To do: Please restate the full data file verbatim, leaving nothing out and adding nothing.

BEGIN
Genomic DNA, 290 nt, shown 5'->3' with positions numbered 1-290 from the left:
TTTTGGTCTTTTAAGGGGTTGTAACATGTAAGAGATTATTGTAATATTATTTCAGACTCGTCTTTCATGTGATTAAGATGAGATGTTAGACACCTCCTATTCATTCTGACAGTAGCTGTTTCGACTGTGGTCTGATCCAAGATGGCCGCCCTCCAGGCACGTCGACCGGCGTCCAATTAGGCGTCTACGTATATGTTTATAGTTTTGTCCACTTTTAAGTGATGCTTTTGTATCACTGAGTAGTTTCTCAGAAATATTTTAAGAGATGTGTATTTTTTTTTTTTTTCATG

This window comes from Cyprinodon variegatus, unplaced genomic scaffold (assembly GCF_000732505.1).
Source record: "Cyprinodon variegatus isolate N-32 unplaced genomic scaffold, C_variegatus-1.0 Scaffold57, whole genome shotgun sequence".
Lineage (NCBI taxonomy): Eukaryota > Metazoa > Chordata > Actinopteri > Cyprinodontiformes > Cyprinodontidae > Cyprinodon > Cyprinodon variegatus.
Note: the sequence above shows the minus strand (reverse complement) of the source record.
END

Genomic DNA, 290 nt, shown 5'->3' with positions numbered 1-290 from the left:
TTTTGGTCTTTTAAGGGGTTGTAACATGTAAGAGATTATTGTAATATTATTTCAGACTCGTCTTTCATGTGATTAAGATGAGATGTTAGACACCTCCTATTCATTCTGACAGTAGCTGTTTCGACTGTGGTCTGATCCAAGATGGCCGCCCTCCAGGCACGTCGACCGGCGTCCAATTAGGCGTCTACGTATATGTTTATAGTTTTGTCCACTTTTAAGTGATGCTTTTGTATCACTGAGTAGTTTCTCAGAAATATTTTAAGAGATGTGTATTTTTTTTTTTTTTCATG

This window comes from Cyprinodon variegatus, unplaced genomic scaffold (assembly GCF_000732505.1).
Source record: "Cyprinodon variegatus isolate N-32 unplaced genomic scaffold, C_variegatus-1.0 Scaffold57, whole genome shotgun sequence".
Lineage (NCBI taxonomy): Eukaryota > Metazoa > Chordata > Actinopteri > Cyprinodontiformes > Cyprinodontidae > Cyprinodon > Cyprinodon variegatus.
Note: the sequence above shows the minus strand (reverse complement) of the source record.